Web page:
It was a good year for local medical centers, which implemented some positive changes in 2012.
Among the highlights were: Provena United Samaritans Medical Center began the move to a new name; Carle and Hoopeston Regional Health Center finalized their merger; and the Veterans Affairs Illiana Health Care System welcomed a new director.
“I think we’ve had a really good year,” said Mike Brown, regional president and CEO of the Provena hospitals in Danville and Urbana.
One change that stands out, Brown said, is a new name — Presence United Samaritans Medical Center — and a new logo, a set of four circular shapes that interlock to form a cross.
In February, the name Presence Health was chosen for the new health-care system formed by the November 2011 merger of Provena Health of Mokena and Resurrection Health Care of Chicago. The new name is being phased in gradually, and is being used internally.
Late in the first quarter of 2013, a marketing campaign will introduce the changes to the public.
“I’m excited,” Brown said. “I think it speaks to the commitment of the Catholic Health System to Danville and the community. It’s a big deal as we go forward.”
Also this year, Provena received approval from the Illinois Health and Facilities Planning Board to transfer ownership of the outpatient surgery center known as Danville HealthCare to Provena. The venture will provide better access for patients and has the potential to help attract new physicians, Brown had said earlier.
The center got a facelift and a new name, ACCESS, which stands for Ambulatory Care Center for Excellence in Surgical Services.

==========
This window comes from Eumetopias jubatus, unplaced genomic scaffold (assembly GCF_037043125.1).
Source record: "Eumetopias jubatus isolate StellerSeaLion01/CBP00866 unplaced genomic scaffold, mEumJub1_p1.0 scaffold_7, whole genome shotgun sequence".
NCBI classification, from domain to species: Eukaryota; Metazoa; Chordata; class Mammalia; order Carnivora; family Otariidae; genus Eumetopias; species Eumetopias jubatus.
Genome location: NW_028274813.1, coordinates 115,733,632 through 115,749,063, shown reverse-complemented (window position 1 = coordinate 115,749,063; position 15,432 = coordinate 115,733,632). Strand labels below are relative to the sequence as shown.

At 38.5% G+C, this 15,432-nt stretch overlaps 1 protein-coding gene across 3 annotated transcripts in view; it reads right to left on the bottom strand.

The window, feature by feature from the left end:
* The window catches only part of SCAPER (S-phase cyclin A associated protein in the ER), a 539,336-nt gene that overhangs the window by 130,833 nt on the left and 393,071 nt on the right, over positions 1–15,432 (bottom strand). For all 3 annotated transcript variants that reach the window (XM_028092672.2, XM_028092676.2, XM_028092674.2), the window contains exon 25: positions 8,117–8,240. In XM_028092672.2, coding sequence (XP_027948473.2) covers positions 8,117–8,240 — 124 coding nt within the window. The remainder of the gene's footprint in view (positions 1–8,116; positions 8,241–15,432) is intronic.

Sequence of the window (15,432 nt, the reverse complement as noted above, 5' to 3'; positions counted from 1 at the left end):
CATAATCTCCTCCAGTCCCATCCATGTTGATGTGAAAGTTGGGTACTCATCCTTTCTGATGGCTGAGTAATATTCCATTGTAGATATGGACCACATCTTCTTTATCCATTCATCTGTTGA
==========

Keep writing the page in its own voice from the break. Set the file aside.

Otherwise, Provena continued its focus on the recruitment and retention of physicians, and added 24-hour hospitalists, a rapidly growing form of medical practice. A hospitalist is a physician who has chosen not to have a private practice, and is trained in hospital-based medicine.
Provena also stayed technologically ahead of the curve this year, and was the first hospital in the Provena system to launch the Computerized Physician Order Entry in October. Physicians enter patient treatment orders directly into a computer, so nurses don’t have to do that, and can even do it from home.
Finally, Provena has been preparing for changes coming under the Affordable Health Care Act, Brown said.
The merger between Carle and Hoopeston Regional Health Center became official on Nov. 1. The center is now known as Carle Hoopeston Regional Health Center.
“Things are going great. The transition has been going smoothly,” said Harry Brockus, CEO of the Hoopeston center.
One benefit is that protocol for care is consistent between Carle and Hoopeston. For example, a patient going to the emergency room at Hoopeston will receive the same type of care as he would at Carle. “There’s a standard protocol,” Brockus said, “so they’re getting the same care across the system.”
Also, an electronic medical records system is in place so all charting is done online. Brockus used the example of a Cissna Park person who was unable to make her appointment with her Carle physician in Rantoul; the person came to Hoopeston and the staff was able to pull her medical information up on the computer.
“That’s making a huge difference in the way we care for patients,” he said.
Without the partnership, Hoopeston would not have as many resources, he said, adding, “It would have been a monumental task otherwise.”
Jim Snider, director of regional health care at Carle, is happy with the closer working relationship with Hoopeston. A number of physicians now travel from Danville to Hoopeston to provide specialty services.